When Reggie Bush was voted as the nation’s top collegiate football player in 2005, there was little doubt as to whether or not he deserved the honor.

Sure, there were questions surrounding Pete Carroll’s University of Southern California football program, but nothing had officially been proven that suggested Bush had violated any NCAA rules. And really, why did it matter? With apologies to Vince Young, Bush was clearly the nation’s best collegiate football player for that one season as determined by the Heisman Trophy Trust.

But after an investigation that lasted nearly five years, the Trust decided it no longer wanted Bush to represent the select fraternity of college football history. Bush violated perhaps one of the most crucial qualifications required to receive the award — Integrity. So the committee did the only thing it thought should be done and revoked the honor.

Despite discussions of whether or not the trophy should be redistributed, and in this case given to Young, the 2005 award has been vacated and will forever be vacant. From now into the future, the history for college football’s highest individual honor will read: “…2003, Jason White, QB – Oklahoma; 2004, Matt Leinart, QB – USC; 2005, vacated…”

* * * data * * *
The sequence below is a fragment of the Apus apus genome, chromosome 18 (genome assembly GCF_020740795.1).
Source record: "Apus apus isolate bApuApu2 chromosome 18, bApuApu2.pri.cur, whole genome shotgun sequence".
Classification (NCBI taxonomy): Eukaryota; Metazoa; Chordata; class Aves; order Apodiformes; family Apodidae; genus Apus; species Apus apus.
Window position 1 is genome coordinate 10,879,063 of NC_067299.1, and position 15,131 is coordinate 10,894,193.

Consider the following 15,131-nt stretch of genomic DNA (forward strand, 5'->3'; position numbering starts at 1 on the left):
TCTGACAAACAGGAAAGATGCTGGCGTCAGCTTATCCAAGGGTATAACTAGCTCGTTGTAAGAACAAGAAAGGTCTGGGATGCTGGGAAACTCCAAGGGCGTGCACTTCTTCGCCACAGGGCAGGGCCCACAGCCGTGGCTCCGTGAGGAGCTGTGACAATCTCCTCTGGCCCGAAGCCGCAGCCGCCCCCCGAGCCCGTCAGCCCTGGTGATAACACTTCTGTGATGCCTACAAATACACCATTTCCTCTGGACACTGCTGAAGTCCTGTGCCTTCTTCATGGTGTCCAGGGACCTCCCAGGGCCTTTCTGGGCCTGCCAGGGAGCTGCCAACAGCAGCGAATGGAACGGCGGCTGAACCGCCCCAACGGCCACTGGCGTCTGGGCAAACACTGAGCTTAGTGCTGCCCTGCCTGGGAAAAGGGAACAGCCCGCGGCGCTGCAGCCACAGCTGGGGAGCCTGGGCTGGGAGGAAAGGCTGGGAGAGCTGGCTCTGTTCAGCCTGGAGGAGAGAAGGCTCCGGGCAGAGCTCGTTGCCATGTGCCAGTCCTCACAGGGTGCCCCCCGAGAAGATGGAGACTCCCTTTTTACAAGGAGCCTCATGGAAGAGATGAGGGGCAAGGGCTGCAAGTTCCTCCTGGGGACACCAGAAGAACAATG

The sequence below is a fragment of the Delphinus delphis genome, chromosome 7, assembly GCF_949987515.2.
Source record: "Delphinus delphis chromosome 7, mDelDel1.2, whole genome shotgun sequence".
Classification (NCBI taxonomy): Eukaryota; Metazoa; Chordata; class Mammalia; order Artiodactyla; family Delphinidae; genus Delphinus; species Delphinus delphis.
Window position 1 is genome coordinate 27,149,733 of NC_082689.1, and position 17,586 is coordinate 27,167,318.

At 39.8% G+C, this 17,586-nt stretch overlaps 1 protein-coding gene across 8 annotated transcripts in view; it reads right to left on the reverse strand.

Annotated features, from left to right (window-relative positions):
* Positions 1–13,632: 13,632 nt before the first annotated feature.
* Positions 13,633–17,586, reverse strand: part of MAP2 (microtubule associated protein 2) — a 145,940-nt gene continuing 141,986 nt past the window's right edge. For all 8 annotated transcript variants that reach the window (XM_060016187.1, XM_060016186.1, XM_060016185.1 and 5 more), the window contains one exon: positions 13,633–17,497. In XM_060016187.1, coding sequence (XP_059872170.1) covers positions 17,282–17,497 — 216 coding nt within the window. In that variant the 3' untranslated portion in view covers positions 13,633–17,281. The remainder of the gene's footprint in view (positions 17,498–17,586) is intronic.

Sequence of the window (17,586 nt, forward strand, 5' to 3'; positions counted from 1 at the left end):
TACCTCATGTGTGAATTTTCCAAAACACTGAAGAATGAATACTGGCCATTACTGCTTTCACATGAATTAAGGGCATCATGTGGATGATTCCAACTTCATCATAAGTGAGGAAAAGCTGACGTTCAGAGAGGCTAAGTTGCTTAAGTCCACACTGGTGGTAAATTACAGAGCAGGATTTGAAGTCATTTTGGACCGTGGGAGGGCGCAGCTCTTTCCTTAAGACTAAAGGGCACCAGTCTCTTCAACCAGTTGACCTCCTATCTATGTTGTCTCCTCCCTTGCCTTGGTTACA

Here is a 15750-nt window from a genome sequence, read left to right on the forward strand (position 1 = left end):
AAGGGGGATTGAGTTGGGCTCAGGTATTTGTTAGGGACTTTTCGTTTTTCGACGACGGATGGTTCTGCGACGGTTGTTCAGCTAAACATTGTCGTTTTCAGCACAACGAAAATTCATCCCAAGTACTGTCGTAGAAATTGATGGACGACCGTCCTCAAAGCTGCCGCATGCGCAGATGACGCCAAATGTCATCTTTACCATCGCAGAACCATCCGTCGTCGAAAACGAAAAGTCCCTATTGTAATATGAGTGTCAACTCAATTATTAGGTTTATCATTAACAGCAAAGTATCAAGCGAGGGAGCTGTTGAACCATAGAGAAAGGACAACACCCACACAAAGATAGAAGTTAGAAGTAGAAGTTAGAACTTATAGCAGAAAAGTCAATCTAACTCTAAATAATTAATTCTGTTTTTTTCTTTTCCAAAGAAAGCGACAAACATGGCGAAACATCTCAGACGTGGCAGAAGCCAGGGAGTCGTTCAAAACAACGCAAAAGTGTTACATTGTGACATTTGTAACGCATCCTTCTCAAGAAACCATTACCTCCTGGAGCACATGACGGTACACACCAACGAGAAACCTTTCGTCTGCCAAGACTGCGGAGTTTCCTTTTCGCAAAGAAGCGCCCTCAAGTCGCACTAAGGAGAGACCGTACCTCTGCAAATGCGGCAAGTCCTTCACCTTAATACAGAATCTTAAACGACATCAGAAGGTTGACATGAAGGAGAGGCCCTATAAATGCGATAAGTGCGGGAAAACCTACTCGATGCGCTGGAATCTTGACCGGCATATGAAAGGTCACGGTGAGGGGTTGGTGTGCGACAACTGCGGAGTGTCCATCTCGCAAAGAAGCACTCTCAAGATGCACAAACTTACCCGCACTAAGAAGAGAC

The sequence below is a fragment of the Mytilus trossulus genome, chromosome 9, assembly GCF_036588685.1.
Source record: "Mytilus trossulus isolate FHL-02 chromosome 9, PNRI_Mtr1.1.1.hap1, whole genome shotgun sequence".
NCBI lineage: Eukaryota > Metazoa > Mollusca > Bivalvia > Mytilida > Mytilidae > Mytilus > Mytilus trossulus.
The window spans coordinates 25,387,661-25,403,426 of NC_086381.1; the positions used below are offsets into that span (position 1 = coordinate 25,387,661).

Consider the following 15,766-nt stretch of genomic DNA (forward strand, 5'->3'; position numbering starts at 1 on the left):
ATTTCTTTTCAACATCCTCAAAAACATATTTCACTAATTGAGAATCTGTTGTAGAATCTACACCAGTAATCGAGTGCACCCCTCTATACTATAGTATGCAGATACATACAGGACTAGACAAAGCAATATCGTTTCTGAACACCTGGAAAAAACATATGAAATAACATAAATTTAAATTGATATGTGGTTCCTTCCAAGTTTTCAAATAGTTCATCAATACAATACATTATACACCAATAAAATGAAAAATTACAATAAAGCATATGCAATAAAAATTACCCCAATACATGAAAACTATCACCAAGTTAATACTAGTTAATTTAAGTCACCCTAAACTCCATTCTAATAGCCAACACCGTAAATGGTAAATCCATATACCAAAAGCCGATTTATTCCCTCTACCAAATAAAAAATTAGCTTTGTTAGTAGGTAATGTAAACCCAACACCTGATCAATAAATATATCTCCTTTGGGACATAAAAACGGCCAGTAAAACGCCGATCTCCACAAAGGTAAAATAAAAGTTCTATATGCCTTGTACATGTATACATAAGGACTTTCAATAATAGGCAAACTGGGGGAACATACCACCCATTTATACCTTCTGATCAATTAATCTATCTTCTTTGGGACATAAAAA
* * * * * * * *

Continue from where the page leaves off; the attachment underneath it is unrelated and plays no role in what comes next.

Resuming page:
This year a new controversy has its arms wrapped firmly around the nation’s top player. From academic issues of cheating and later his arrest for the theft of a laptop computer while attending the University of Florida, to a webcam scandal that was or wasn’t a big deal, and the most recent accusations of Auburn quarterback Cam Newton’s father requesting pay in exchange for his son’s talents, Newton has seen controversy follow him every step of the way throughout his college athletic career.
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ST. LOUIS — It was bound to happen sooner or later, and Mark McGwire admitted as much in his MLB Network, one-on-one interview with Bob Costas on Monday night.

McGwire told Costas, and for that matter the entire baseball world, that his hiring as the hitting coach of the St. Louis Cardinals without doubt sped up his desire to come clean about using steroids.

And why not? He realized he would have otherwise been harassed endlessly throughout the baseball season by reporters and heckled by fans of opposing teams until he said the words.

But while numerous professional baseball players have admitted to using performance enhancing drugs, have sat through interviews, and have done so much to say and do the right things following their carefully crafted statements, there was something different about McGwire’s admission.
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Mark McGwireST. LOUIS — So the season is over and changes were expected in the St. Louis Cardinals’ clubhouse, but things look oddly familiar.

Tony La Russa is still the manager, Dave Duncan is back for another season to continue his mission of turning around the careers of pitching has-beens. And Mark McGwire is wearing a Cardinals uniform.

No, it’s not 2001. But stories from nearly a decade ago are likely to resurface throughout this offseason and into the 2010 campaign.

Hal McRae is out as St. Louis’ hitting coach, and general manager John Mozeliak and principal owner, Bill DeWitt Jr. have brought the former Cardinals slugger back to coach up the hitting abilities of the current Redbirds.
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